Lest you think that I am just being chauvinistic, let me cite two authors (female, mind you) who encourage women to say directly to their husbands what they really want. These are Gaye Wheat, co-writer of the book “Intended for Pleasure” (copyright 1977 by Fleming H. Revel, 1981, 1997 by Ed and Gaye Wheat; published in the Philippines by Christian Literature Crusade and available in National Bookstore branches), and Dr. Laura Schlessinger (more popularly known in the US simply as Dr. Laura).
Gaye Wheat, in pages 153 and 154 of “Intended for Pleasure”, say:
It is amazing how silent we women are on something as important as the sex act in marriage. We wish in silence or we suffer in silence or we hope that this time he will be different, that this time he will think of doing that which we long for him to do. Why not just tell him?While Gaye Wheat makes this wise observation in the context of a wife’s sexual relationship with her husband, such advice for a wife to speak up and say what she wants can be translated into other areas of marriage.
I’m sure a lot of you are now reaching out for your Bible and searching for Proverbs 27:5 which says, “Open rebuke is better than secret love.” Hebrew poetry is marked by parallelism, by the use of antithesis and synthesis. Most preachers have interpreted Proverbs 27:5 as an antithesis, but that’s wrong. The verse should be read together with Proverbs 28:234, Psalms 141:5 and Galatians 4:16, and should be interpreted as a synthesis. That is, if you love somebody, you should be brave enough, willing enough to confront that person about his errors and sins.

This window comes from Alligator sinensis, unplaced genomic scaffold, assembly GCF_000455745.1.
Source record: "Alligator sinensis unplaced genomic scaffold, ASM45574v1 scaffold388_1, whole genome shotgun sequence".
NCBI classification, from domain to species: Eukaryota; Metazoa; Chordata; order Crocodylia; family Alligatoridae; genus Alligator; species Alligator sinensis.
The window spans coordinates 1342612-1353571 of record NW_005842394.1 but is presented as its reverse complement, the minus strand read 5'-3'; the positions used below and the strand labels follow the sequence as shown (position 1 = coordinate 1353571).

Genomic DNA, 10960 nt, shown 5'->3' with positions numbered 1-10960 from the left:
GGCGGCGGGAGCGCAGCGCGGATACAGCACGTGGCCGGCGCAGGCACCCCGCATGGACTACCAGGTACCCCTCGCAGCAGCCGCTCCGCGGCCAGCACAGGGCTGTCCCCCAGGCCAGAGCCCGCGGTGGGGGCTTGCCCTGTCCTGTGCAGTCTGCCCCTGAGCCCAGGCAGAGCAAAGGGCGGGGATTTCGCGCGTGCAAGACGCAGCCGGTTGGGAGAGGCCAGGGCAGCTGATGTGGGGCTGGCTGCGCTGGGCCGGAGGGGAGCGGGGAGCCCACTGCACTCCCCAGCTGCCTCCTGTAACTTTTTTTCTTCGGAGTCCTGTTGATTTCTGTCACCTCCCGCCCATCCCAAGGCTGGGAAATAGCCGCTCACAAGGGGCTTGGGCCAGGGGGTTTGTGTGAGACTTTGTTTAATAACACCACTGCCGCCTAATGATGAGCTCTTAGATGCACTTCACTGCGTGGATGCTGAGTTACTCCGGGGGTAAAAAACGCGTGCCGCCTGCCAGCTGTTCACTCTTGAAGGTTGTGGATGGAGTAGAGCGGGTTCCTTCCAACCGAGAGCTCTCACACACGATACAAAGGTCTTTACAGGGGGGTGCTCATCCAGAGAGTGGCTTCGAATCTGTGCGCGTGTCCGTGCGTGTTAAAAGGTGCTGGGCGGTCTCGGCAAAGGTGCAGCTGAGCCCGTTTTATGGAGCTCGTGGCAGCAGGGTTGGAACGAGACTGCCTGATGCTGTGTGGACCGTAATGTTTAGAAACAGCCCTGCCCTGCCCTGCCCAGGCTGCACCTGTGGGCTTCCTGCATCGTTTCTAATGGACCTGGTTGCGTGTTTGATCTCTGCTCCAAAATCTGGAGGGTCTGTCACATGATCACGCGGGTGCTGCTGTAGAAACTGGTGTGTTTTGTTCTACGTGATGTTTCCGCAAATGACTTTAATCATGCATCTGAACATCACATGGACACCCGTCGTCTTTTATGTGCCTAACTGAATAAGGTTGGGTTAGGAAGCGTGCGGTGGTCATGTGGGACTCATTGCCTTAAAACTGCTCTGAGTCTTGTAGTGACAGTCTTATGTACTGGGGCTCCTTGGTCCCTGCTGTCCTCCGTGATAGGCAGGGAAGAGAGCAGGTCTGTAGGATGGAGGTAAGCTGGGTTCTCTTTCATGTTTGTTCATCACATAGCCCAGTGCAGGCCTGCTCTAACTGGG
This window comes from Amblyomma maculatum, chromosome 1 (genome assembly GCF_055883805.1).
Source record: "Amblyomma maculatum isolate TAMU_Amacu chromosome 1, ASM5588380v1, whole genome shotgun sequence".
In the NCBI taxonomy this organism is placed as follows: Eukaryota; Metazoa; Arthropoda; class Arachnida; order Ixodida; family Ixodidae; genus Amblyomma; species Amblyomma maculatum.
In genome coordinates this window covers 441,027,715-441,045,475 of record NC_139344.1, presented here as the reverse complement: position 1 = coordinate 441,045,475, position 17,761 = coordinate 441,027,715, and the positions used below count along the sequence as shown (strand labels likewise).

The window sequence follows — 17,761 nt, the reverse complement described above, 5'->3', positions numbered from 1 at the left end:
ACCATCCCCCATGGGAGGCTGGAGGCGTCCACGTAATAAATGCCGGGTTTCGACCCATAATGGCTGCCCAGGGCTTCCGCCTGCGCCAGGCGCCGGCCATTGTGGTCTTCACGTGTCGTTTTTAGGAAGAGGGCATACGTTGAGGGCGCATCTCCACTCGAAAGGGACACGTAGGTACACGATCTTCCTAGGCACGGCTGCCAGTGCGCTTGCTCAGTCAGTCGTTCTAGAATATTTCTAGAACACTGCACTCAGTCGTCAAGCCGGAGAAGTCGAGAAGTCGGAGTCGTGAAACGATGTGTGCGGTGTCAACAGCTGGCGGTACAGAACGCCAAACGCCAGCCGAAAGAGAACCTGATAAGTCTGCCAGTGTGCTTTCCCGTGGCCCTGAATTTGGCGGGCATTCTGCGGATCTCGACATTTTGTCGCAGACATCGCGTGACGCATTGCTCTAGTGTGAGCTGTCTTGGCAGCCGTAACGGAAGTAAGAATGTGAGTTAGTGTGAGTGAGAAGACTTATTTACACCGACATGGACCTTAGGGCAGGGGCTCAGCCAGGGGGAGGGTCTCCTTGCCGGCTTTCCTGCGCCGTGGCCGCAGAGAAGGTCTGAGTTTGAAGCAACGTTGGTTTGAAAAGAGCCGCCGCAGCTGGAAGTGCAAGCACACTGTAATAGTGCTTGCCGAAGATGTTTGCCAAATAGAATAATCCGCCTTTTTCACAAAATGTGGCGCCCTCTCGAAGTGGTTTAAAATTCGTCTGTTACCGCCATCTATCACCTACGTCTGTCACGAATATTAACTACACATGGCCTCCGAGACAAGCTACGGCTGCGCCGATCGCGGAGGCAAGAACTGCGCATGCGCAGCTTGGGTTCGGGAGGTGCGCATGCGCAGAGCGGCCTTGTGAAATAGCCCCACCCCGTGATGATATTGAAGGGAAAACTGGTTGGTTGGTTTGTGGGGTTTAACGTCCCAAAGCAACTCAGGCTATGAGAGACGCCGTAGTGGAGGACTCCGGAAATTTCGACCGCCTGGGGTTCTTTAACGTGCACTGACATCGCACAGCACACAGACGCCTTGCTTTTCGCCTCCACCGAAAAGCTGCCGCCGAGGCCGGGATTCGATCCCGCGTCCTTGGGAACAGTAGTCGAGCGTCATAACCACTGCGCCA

Men need direct communication from their wives
Dr. Laura has written a book entitled “The Proper Care and Feeding of Husbands.” Probe Ministries, through Sue Bohlin, has a review of Dr. Laura’s book which you might want to check out. Dr. Laura says that women should realize that men need direct communication from their wives. Among other things, Dr. Laura says,
Men make terrible mind readers, so be direct. Dropping subtle hints doesn’t work with most men, and it doesn’t mean a man is insensitive, uncaring or oblivious.The bottom line? Men cannot read their wives’ minds and neither should wives expect their husbands to be able to do so. It may be a lot less romantic for a woman to engage in direct communication with her boyfriend or husband, rather than dropping subtle hints here and there. But she will save herself a lot of heartaches and frustrations if she, as Gaye Wheat and Dr. Laura both say, engages in direct communication with her boyfriend or husband.